Is this the world gone mad? Perhaps it’s something those brave enough to make avocado and poached eggs should seriously consider before picking up a knife.

Would you pay any attention to a warning sticker on an avocado? Do you have any battle scars where you’ve managed to accidentally impale yourself on a kitchen utensil?

Before signing off, and in an attempt to keep our community safe from the mouthwatering menace that is avocado, we wanted to share our tips for destoning and enjoying avocados safely.

Tip 1 Scoop out the stone with a spoon.

Tip 2 Hack down onto the stone with a knife so the middle of the blade (not the tip) just penetrates the surface, then twist to remove.

Tip 3 Invest in an avocado tool (yes, there really are such things – Google it!).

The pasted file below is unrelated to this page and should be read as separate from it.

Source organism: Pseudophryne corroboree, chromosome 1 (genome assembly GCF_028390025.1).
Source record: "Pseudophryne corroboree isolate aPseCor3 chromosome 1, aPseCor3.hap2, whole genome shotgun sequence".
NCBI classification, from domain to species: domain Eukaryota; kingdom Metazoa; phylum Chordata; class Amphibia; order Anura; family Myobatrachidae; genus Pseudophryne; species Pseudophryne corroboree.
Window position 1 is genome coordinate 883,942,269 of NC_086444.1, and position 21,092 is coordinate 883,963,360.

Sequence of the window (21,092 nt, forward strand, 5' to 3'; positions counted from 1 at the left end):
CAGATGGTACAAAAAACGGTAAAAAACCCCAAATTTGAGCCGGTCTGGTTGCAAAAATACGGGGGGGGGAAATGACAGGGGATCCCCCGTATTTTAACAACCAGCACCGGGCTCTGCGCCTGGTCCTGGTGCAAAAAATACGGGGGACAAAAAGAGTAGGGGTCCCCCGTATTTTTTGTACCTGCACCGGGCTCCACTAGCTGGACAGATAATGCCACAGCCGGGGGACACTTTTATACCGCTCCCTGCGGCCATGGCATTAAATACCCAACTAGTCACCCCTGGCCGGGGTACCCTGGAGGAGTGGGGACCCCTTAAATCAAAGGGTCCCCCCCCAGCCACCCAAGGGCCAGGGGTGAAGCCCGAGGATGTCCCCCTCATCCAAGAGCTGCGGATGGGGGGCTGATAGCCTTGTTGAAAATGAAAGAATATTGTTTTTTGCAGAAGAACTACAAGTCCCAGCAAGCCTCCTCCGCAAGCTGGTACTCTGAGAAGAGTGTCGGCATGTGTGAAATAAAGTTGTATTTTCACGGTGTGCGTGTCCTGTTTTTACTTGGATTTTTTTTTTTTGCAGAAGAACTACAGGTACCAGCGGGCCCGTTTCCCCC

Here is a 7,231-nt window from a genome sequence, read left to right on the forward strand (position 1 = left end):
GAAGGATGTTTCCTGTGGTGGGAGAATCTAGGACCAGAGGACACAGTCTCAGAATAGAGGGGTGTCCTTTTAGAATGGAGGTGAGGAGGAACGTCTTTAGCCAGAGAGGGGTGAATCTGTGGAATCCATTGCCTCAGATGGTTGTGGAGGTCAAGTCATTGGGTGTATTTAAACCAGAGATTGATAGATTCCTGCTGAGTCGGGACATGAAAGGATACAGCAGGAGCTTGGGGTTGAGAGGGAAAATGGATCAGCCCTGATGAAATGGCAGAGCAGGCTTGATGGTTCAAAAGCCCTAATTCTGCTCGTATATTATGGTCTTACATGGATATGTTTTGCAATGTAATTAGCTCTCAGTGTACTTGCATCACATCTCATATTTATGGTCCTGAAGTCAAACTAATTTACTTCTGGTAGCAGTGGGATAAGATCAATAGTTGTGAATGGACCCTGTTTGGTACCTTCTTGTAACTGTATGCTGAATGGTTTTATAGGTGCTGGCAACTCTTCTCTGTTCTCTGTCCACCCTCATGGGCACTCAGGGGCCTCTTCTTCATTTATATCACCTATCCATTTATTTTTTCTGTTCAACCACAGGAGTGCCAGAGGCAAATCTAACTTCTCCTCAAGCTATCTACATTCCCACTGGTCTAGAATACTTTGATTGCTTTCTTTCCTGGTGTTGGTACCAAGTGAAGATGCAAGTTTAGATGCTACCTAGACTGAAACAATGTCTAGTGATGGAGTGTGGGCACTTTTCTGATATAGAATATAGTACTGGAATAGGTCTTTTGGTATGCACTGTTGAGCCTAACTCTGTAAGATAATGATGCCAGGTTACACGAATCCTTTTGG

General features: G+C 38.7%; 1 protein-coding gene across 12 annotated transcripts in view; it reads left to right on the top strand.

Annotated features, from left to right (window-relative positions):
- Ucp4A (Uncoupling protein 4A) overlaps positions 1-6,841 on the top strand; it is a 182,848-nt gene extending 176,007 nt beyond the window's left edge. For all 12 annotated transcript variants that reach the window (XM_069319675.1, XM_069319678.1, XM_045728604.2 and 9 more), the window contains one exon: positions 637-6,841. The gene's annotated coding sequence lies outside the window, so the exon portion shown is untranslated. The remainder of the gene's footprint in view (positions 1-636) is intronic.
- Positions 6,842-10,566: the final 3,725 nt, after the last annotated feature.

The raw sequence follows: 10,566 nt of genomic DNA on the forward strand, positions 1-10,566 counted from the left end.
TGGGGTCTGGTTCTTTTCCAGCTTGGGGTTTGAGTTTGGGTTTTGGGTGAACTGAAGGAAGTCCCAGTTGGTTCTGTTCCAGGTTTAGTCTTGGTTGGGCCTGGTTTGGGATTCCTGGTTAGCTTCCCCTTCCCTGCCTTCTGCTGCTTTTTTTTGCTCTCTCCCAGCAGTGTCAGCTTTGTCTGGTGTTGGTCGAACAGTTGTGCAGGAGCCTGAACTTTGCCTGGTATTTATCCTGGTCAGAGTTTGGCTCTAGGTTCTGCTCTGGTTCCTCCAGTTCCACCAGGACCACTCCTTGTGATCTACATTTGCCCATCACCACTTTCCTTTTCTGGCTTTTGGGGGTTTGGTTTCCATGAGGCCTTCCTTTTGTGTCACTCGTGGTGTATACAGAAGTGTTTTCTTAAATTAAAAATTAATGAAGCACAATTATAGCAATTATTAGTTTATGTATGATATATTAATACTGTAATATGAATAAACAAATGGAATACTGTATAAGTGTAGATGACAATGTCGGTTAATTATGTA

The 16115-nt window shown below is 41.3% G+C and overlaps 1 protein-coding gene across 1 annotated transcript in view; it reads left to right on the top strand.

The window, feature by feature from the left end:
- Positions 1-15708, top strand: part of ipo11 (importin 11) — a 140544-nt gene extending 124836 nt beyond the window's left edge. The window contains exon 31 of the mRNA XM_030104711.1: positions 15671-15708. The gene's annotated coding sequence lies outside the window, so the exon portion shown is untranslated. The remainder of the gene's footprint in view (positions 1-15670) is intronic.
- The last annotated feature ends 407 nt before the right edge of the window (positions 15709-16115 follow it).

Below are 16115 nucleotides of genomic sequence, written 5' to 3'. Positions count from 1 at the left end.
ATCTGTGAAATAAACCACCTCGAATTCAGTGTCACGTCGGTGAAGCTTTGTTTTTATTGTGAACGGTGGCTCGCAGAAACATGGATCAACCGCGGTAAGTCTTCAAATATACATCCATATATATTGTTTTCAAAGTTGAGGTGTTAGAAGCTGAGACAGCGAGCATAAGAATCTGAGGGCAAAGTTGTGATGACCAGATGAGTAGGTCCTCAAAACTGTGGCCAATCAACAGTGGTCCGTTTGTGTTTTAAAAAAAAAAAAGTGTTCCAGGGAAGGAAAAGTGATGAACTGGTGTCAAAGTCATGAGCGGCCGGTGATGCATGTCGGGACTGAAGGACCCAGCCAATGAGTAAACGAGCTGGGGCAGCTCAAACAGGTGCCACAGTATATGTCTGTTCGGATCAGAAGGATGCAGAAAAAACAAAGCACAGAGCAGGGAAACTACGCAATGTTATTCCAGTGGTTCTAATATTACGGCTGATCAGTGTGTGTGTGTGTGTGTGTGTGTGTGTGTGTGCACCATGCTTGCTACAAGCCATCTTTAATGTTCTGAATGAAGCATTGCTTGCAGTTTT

Update: 8 December 2017

Marks & Spencer may just have solved the problem of ‘avocado hand’, if only for Christmas, by launching stoneless avocados.

The supermarket’s new ‘cocktail avocados’, which will only be on sale in December, come without the perilous stone and can be eaten skin and all, so you don’t even have to peel them. If that doesn’t appeal, you can simply cut off one end and squeeze out the flesh.

Grown in Spain and measuring just 5-8cm in length, the groundbreaking fruit is the result of an unpollinated avocado blossom, which develops without the seed.

Patrick Taylor says:
21 May 2017

” The problem may not be at endemic levels, but at Chelsea and Westminster Hospital in London, Mr Eccles says he treats about four patients a week with avocado hand. And at St Thomas’s hospital in London, staff have actually become accustomed to the “post-brunch surge” on Saturdays, the Times reports.”

I look forward to the warning on fat splatter at nudist camps around the UK : )